Is time spent supporting open source technology slowing innovation?

New data suggests opportunities gained by offloading IT support

By | 1 minute read | November 12, 2019

Nine out of 10 companies use at least two types of open source technology. Yet 53% are unaware of vendors that provide open source support.

The numbers come from an October 2019 commissioned study conducted by Forrester Consulting titled, “Unlock Open Source Technology’s Full Value.” The study findings suggest that when it comes to time and team bandwidth available to innovate, companies may be getting in their own way.

“A beauty of open source is the flexibility that it brings,” said IBM technical executive Rob Coventry. “A downside, as with any other technology, is once you operationalize, it takes more people and time to meet today’s enterprise demands.”

Study findings

The Forrester study quantifies the now widespread use of open source technology and paints a picture of the benefits users aspire to gain from it.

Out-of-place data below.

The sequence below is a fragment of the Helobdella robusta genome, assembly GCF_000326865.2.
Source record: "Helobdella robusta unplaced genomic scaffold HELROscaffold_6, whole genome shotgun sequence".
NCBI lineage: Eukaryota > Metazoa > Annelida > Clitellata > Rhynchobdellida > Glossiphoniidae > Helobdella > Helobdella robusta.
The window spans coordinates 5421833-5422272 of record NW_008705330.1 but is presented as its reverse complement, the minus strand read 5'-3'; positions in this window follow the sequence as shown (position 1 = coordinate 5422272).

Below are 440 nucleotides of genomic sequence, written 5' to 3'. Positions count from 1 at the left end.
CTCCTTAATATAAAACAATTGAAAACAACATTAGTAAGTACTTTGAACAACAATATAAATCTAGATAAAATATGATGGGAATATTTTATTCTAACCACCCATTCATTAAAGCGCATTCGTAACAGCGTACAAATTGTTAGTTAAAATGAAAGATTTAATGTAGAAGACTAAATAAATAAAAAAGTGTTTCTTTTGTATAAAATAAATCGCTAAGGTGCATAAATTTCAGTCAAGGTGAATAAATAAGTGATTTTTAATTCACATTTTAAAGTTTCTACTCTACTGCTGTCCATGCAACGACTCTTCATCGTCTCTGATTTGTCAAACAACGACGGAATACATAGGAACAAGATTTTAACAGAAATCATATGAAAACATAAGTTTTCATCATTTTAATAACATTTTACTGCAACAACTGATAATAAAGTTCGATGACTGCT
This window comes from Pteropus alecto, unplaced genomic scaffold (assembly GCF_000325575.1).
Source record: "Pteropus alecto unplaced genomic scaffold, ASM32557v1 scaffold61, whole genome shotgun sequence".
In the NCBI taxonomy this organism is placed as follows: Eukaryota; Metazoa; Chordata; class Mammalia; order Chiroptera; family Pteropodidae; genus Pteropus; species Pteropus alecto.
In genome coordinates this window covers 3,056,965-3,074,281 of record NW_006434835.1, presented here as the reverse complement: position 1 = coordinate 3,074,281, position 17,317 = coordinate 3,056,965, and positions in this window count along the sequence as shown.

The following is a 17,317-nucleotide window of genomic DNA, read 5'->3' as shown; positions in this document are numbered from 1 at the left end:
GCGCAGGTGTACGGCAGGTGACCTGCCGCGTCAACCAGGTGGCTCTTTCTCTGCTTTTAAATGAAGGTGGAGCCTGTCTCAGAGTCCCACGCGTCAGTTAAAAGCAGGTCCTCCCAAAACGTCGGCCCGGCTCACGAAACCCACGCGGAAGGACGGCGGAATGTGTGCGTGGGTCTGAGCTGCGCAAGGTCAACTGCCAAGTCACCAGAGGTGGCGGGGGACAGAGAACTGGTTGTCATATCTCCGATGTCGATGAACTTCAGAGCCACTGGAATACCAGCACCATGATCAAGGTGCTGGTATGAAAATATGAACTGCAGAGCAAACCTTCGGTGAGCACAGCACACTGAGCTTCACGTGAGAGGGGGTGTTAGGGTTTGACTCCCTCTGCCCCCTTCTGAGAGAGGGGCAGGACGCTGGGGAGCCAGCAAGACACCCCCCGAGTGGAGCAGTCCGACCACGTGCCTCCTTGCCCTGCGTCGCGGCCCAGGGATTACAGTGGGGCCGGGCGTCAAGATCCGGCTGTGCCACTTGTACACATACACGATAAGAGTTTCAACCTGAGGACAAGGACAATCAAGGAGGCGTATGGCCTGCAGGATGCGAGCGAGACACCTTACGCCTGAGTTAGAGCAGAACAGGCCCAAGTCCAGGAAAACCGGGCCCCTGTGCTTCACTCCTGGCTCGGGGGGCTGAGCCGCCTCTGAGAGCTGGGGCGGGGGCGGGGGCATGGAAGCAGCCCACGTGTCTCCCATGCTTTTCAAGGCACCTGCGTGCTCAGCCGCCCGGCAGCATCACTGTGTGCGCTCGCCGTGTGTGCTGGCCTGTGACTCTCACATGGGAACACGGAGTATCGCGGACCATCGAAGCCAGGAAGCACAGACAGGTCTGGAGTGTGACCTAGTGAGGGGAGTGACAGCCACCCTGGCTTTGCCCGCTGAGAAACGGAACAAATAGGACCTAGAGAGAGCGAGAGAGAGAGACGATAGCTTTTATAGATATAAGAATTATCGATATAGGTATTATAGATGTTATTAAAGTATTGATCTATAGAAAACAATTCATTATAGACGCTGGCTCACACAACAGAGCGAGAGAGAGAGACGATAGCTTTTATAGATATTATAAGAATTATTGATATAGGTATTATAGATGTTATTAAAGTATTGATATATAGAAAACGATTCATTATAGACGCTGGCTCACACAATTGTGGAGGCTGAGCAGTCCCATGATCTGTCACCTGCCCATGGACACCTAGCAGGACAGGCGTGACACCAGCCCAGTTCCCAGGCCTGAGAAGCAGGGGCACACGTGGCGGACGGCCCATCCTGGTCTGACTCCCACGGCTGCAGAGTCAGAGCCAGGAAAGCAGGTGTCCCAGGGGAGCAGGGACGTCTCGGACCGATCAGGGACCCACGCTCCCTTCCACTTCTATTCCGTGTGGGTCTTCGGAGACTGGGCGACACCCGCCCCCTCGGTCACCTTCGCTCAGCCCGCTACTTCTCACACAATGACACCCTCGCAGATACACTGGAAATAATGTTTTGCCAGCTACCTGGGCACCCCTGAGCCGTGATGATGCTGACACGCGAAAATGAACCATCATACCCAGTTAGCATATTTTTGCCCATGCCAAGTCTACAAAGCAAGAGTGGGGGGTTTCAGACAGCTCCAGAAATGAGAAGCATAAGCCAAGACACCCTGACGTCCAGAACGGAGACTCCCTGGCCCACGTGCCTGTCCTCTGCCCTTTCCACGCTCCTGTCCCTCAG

Findings include:

  • 55% of companies use five or more open source technologies
  • 52% experience interoperability challenges with open source technologies
  • 57% rely on communities for open source support

Regarding open source support, it seems relying on peer-t0-peer communities for comprehensive support also appears to come with trade-offs. Real-time support, slow response times and interoperability issues all factor.

“Companies are building complex software stacks using community and commercial versions,” Coventry says. “They’re working 27 hours a day to get it all done.”

Higher value activity

The study looked at companies in North America, Europe and countries in the Asia-Pacific composed of at least 500 employees. Tangled up in all this is the fact that many of them not only are moving open source into production, but also taking on much of the maintenance themselves. That’s time that otherwise may be invested in higher value activity.

“All the tasks related to operational support just increase the pressure for open source developers,” Coventry said. “There’s definitely a need and an opportunity to remove some of the complexity by offloading certain support tasks.”